Tuesday, August 23, 2011

Did Malaysia's Anwar Say too Much?

He says accuser acknowledged readying himself for sex

Deep into Opposition Leader Anwar Ibrahim’s hour-long attack Monday on the Malaysian court that is trying him for sodomy, a sentence appeared that seems extremely awkward for both prosecution and defense.

Anwar was brought up on the charges by his accuser, former aide Mohamad Saiful Bukhairy Azlan, in July of 2008, five months after the opposition Pakatan Rakyat coalition that he heads scored a historic victory in national elections, for the first time breaking the Barisan Nasional’s historic 50-year two-thirds majority in Parliament. It is the second time he has been in the dock on sodomy charges. The first was in 1998, when he was convicted in a trial that has been widely condemned as engineered to end his threat as an opposition leader. He served six years before he was pardoned on the sexual perversion charges.

Anwar said in his prepared statement that after Saiful went to Anwar’s condo in an exclusive area of Kuala Lumpur, he admitted that “he had brought along lubricant and had himself voluntarily and without hesitation applied it” to get ready to go ahead with the sexual act.

That sentence would tend to invalidate any assumption that the then-60-year-old Anwar suddenly forced himself on the 24-year-old aide. If, as Anwar says, Saiful brought the lubricant with him, it would certainly indicate that Saiful knew what he was getting into when he went to Anwar’s condo that night.

This in turn is hardly helpful for Anwar, who is on trial for his political life in the High Court in Kuala Lumpur over the allegations, because Saiful’s statement has the ring of truth to it. If you are going to make up a story about being forced into a sex act, you would hardly acknowledge that you voluntarily lubricated your own anus.

Saiful’s defense is that he was afraid of what Anwar might do to him if he didn’t submit. Anwar supposedly had the power to hire people do damage to him if he refused.

But that hardly seems realistic. Saiful has also admitted in court that in the days prior to the alleged rape, he met with then-Deputy Prime Minister Najib Tun Razak, Najib’s wife Rosmah Mansor, and Rosmah’s close friend, former top athlete Mumtaz Jaafar, the executive chairperson of the National Athlete Welfare Foundation, an organization to which Rosmah is the patroness.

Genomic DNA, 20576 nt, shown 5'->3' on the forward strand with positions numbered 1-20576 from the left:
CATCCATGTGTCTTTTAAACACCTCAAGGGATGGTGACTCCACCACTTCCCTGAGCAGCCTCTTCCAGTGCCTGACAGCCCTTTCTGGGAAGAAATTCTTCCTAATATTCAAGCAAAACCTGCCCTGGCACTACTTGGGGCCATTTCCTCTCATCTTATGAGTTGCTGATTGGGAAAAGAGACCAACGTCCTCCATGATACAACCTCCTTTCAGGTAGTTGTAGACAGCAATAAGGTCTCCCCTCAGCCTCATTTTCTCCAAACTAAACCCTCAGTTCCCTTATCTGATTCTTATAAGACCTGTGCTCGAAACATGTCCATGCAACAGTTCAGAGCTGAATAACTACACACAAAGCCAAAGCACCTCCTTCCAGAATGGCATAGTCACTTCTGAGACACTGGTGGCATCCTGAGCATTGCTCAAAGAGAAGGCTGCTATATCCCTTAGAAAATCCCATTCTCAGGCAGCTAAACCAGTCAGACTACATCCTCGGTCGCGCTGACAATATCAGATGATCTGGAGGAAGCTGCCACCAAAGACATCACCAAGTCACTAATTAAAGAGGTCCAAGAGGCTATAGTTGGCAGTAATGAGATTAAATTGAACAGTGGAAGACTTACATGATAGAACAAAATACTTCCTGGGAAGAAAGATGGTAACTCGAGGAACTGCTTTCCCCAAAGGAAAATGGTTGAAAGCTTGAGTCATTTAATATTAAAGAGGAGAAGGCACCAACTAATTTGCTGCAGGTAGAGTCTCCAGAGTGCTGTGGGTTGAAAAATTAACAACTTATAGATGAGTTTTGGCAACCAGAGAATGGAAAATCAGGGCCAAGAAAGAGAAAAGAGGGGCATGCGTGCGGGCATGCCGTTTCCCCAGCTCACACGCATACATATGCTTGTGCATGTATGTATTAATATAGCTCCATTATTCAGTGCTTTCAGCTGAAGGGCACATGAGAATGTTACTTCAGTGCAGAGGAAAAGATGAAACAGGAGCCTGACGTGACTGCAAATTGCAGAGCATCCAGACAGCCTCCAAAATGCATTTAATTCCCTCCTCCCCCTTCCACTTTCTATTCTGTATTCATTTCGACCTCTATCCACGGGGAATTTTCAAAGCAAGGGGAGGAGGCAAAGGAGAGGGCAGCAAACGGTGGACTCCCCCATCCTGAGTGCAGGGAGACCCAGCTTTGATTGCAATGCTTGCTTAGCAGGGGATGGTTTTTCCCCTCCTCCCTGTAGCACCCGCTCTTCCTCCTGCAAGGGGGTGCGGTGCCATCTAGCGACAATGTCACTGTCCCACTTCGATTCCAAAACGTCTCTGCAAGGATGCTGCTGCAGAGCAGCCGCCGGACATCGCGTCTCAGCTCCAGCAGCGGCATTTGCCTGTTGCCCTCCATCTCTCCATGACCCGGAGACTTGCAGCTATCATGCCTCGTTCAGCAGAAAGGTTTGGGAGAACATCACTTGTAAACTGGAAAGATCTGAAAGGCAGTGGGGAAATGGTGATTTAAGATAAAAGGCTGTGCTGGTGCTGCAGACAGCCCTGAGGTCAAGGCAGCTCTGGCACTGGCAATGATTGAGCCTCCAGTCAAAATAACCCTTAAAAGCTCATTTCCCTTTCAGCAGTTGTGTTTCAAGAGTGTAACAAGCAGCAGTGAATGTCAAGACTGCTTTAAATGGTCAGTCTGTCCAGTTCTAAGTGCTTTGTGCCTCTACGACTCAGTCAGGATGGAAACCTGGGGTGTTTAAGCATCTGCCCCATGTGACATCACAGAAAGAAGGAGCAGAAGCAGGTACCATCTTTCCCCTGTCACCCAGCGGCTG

Saiful also acknowledged meeting with Rodwan Mohd Yusof, who was the investigating officer in Anwar’s discredited first trial for sodomy in 1998 and was accused of fabricating the evidence that put Anwar in prison for six years. He also met with Khairil Anas Jusof, an aide to Najib, and spoke on the telephone with Musa Hassan, now the head of the Malaysian police who led the investigating team in the first sodomy case.

How was a former student whom Anwar described in his statement as “just a university dropout working part time helping out my chief of staff,” able to gain access to Najib, his staff members, his wife, one of the country’s former top athletes and other officials if he didn’t have anything important to talk about?

It is hard to believe that after meeting with several of Malaysia’s top law enforcement and government figures before his journey back to Anwar’s condo – some with every intention to drive Anwar out of politics and back to jail – Saiful wouldn’t feel protected against everything Anwar could throw at him in the way of violence or threats, especially if he told the police he was in danger of being sodomized.

If he didn’t tell them he was in danger, why didn’t he? If he did tell them, why didn’t the police then instruct him to stay away from the condo for his own sexual safety, since he was engaged to be married?

It is not so hard to believe they would have sent him back to the condo with instructions to get Anwar to do something that would be actionable in court. Did they?

In his statement, Anwar said that Najib, Rosmah, Musa Hassan and Rodhwan have said they were not prepared to be interviewed over their alleged role in the affair. The defense, he said, must now resort to having subpoenas issued for their presence. It remains to be seen if they will be questioned. But that single sentence about Saiful and the lubricant certainly raises some questions that seem necessary to answer.

A US diplomatic cable on the WikiLeaks website that was published in Asia Sentinel on Jan. 20, 2011, related that “Singapore's intelligence services and Lee Kuan Yew have told the Australian Office of National Assessments (ONA) that opposition leader Anwar ‘did indeed commit the acts for which he is currently indicted,’ citing unshared technical intelligence. ONA assessed, and their Singapore counterparts concurred, ‘it was a set up job -- and he probably knew that, but walked into it anyway.’"

It is hard not to come to the same conclusion.
Asia Sentinel

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